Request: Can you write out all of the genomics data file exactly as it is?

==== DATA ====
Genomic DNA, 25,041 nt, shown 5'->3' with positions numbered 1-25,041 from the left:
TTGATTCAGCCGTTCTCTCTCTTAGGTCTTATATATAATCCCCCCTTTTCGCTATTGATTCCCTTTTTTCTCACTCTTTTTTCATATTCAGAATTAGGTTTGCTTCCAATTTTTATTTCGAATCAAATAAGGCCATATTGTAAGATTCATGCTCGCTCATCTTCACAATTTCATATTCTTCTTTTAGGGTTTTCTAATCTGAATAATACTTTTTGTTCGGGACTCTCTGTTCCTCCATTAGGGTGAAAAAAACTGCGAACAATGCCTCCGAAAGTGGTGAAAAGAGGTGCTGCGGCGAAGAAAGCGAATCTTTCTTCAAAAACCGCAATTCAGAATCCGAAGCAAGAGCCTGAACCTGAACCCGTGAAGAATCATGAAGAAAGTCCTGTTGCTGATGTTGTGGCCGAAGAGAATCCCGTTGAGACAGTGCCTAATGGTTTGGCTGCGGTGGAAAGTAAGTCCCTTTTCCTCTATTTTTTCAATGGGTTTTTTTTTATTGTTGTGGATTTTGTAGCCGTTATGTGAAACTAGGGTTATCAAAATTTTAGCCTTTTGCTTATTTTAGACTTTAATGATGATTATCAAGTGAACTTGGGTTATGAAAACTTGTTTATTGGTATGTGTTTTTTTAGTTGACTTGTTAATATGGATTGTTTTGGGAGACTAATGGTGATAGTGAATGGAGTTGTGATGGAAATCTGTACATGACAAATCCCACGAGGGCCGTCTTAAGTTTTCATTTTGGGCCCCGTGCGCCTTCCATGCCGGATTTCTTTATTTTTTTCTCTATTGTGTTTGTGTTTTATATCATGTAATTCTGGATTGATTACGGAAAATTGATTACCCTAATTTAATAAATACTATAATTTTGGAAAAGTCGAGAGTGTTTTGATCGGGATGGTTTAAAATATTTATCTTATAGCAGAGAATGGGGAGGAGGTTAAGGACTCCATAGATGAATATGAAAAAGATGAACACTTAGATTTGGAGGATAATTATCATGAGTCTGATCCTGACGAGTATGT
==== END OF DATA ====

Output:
Genomic DNA, 25,041 nt, shown 5'->3' with positions numbered 1-25,041 from the left:
TTGATTCAGCCGTTCTCTCTCTTAGGTCTTATATATAATCCCCCCTTTTCGCTATTGATTCCCTTTTTTCTCACTCTTTTTTCATATTCAGAATTAGGTTTGCTTCCAATTTTTATTTCGAATCAAATAAGGCCATATTGTAAGATTCATGCTCGCTCATCTTCACAATTTCATATTCTTCTTTTAGGGTTTTCTAATCTGAATAATACTTTTTGTTCGGGACTCTCTGTTCCTCCATTAGGGTGAAAAAAACTGCGAACAATGCCTCCGAAAGTGGTGAAAAGAGGTGCTGCGGCGAAGAAAGCGAATCTTTCTTCAAAAACCGCAATTCAGAATCCGAAGCAAGAGCCTGAACCTGAACCCGTGAAGAATCATGAAGAAAGTCCTGTTGCTGATGTTGTGGCCGAAGAGAATCCCGTTGAGACAGTGCCTAATGGTTTGGCTGCGGTGGAAAGTAAGTCCCTTTTCCTCTATTTTTTCAATGGGTTTTTTTTTATTGTTGTGGATTTTGTAGCCGTTATGTGAAACTAGGGTTATCAAAATTTTAGCCTTTTGCTTATTTTAGACTTTAATGATGATTATCAAGTGAACTTGGGTTATGAAAACTTGTTTATTGGTATGTGTTTTTTTAGTTGACTTGTTAATATGGATTGTTTTGGGAGACTAATGGTGATAGTGAATGGAGTTGTGATGGAAATCTGTACATGACAAATCCCACGAGGGCCGTCTTAAGTTTTCATTTTGGGCCCCGTGCGCCTTCCATGCCGGATTTCTTTATTTTTTTCTCTATTGTGTTTGTGTTTTATATCATGTAATTCTGGATTGATTACGGAAAATTGATTACCCTAATTTAATAAATACTATAATTTTGGAAAAGTCGAGAGTGTTTTGATCGGGATGGTTTAAAATATTTATCTTATAGCAGAGAATGGGGAGGAGGTTAAGGACTCCATAGATGAATATGAAAAAGATGAACACTTAGATTTGGAGGATAATTATCATGAGTCTGATCCTGACGAGTATGT